Noor Bank has issued a perpetual US$500mn Tier 1 capital boosting sukuk. The transaction received over US$1bn in orders.
The global coordinators on the sukuk were Citigroup and Standard Chartered. The joint lead managers were Dubai Islamic Bank, Emirates NDB Capital, First Gulf Bank, Noor Bank and Sharjah Islamic Bank. Ajman Bank and Union National Bank acted as co-lead managers.
The Tier 1 sukuk comes at a time when Basel III rules mandating strengthened risk management practices, capital and liquidity requirements are gaining prominence in the region, with many countries there looking to phase the new rules in by 2019.
Under Basel III, banks need to hold a minimum 4.5% of risk-weighted assets (RWA) in the form of common equity. They can have an additional 1.5% of RWAs in additional Tier 1.
There is increasing pressure on banks in the Middle East to incorporate Basel III, whether formally or informally adopted by their respective central banks.
Basel III requirements in the Middle East have led to a change in funding requirements, which has led to an increase of sukuk as well as traditional debt being issued according to Daniel Diemers, Partner and Vice President at Strategy&, a consultancy.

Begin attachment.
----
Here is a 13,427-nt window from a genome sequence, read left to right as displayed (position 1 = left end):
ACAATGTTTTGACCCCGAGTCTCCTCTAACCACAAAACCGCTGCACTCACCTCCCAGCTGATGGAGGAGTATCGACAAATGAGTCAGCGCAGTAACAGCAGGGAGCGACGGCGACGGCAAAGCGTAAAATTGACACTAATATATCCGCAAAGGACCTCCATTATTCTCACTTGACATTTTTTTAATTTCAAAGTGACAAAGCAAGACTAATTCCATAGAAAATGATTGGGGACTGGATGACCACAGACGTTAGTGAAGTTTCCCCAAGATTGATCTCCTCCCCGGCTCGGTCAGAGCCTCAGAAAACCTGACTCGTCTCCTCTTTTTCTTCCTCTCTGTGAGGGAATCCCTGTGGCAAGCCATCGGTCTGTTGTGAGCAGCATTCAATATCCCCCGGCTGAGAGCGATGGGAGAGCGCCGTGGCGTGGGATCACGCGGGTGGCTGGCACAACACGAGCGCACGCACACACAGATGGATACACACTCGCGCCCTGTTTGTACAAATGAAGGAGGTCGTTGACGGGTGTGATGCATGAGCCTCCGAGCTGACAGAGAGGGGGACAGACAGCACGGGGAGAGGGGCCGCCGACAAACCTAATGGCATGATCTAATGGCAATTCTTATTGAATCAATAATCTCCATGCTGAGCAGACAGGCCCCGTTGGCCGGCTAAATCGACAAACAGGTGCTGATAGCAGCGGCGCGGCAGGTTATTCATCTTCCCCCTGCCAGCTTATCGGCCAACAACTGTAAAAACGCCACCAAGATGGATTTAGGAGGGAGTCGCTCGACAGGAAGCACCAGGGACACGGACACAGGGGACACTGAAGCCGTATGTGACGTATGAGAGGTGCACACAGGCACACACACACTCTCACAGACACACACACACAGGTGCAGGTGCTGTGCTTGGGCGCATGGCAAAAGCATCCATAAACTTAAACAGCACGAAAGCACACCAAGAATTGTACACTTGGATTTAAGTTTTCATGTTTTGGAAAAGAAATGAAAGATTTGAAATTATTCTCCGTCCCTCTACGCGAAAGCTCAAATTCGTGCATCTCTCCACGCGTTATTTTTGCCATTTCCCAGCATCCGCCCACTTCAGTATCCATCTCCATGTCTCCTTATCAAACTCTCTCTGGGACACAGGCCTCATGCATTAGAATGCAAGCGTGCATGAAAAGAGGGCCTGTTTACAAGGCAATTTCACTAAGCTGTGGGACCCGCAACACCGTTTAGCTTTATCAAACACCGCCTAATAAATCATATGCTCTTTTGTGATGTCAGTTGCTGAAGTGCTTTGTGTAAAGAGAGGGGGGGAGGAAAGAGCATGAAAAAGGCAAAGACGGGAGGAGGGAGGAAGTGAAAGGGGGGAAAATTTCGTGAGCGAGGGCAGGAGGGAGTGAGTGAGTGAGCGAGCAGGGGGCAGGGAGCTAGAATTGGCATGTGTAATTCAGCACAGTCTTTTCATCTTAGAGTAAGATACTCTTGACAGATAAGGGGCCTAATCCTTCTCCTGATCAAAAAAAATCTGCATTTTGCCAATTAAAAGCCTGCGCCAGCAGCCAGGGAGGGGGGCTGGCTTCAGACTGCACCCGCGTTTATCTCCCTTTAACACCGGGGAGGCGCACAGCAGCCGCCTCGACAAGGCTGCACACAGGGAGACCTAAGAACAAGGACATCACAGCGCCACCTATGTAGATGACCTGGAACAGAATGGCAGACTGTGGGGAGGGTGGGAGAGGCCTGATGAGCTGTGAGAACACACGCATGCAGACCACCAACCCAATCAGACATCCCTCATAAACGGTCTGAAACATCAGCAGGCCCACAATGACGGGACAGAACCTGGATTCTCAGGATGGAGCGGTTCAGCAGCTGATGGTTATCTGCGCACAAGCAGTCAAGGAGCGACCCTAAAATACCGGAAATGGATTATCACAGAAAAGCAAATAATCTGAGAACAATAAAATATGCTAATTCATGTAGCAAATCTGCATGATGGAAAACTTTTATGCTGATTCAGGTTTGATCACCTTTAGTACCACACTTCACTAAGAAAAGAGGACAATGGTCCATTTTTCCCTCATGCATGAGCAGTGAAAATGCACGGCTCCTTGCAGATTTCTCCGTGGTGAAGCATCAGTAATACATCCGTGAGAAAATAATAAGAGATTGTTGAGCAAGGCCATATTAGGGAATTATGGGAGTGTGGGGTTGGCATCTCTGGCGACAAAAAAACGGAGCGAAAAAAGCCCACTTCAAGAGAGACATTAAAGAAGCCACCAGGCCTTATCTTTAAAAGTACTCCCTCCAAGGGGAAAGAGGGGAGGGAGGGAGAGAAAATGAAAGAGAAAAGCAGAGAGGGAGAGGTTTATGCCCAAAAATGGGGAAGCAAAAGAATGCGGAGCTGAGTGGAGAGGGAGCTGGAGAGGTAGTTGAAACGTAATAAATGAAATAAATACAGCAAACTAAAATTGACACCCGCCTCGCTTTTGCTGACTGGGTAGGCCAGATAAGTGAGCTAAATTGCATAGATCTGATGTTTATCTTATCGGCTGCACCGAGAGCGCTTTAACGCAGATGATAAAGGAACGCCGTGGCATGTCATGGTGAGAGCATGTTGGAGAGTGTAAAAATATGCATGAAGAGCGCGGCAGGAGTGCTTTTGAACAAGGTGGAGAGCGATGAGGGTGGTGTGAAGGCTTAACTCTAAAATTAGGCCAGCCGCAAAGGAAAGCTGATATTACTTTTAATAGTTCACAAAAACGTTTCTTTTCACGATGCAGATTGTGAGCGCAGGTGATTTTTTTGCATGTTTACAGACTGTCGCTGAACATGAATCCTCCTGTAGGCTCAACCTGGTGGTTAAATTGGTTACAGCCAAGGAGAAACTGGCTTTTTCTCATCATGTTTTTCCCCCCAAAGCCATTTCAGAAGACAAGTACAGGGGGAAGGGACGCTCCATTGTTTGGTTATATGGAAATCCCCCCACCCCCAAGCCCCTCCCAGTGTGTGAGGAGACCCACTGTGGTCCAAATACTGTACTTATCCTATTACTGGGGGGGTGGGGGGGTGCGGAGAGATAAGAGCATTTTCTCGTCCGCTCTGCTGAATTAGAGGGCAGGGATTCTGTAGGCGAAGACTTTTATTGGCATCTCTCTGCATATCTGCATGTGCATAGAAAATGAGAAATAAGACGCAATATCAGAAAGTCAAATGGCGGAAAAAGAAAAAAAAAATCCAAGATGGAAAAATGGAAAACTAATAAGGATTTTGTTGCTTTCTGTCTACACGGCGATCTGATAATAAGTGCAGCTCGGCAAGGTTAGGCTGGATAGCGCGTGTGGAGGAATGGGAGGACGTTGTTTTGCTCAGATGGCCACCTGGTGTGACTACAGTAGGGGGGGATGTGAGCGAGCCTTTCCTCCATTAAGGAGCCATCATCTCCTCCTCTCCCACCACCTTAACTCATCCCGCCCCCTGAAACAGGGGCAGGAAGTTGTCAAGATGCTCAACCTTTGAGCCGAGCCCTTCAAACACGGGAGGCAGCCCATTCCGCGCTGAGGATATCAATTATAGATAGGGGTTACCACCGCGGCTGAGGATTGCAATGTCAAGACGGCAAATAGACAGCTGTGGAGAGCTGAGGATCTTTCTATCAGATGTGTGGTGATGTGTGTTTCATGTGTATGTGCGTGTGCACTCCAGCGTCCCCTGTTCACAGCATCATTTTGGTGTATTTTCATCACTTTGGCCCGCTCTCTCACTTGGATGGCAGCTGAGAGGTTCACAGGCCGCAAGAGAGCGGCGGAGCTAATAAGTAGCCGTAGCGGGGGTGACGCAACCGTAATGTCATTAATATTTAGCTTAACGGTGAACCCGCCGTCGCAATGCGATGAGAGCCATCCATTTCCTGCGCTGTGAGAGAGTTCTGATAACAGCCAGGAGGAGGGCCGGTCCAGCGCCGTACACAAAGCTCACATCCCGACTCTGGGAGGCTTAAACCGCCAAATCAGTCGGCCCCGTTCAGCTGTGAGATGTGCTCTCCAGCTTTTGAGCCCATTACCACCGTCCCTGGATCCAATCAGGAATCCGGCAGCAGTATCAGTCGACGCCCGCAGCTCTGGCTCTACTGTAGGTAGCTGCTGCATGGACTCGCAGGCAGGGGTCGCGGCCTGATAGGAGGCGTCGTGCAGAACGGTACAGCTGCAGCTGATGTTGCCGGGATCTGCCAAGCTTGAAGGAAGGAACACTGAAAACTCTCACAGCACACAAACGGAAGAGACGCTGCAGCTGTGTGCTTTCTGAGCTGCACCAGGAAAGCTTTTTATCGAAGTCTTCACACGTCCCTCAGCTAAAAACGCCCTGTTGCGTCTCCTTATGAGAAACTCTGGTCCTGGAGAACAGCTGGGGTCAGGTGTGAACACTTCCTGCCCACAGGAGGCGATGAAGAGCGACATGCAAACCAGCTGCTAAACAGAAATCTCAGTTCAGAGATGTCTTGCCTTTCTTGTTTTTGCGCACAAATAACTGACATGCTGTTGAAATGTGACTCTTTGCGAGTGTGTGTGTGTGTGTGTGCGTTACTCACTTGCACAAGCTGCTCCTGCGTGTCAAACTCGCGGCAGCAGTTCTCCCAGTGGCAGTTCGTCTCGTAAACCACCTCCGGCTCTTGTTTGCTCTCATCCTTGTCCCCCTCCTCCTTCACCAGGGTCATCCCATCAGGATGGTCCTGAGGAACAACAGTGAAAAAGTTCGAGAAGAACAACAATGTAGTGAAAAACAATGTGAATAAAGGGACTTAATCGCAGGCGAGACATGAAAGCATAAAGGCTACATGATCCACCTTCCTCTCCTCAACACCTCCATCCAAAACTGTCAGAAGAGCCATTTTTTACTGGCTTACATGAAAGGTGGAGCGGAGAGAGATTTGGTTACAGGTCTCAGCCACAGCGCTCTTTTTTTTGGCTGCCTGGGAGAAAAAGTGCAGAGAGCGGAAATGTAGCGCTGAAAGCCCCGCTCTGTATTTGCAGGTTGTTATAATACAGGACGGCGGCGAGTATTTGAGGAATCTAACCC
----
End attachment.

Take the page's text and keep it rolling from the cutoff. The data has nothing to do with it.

“A number of Middle Eastern banks had been extremely ambitious in their growth plans, with many lenders in Saudi Arabia, Qatar and the UAE looking to tap the international markets,” Diemers noted.
He said Basel III has contributed to increasingly selective activity amongst these lenders. “The liquidity crunch from low oil prices has not affected the implementation of Basel III too much, as the majority of the banks are in good shape.”
Basel III rules could enable Middle Eastern banks to thrive by forcing them to make more conscious choices behind which to put their resources.
“It is not a hindrance to comply with Basel III – it is a strategic catalyst,” Diemers continued.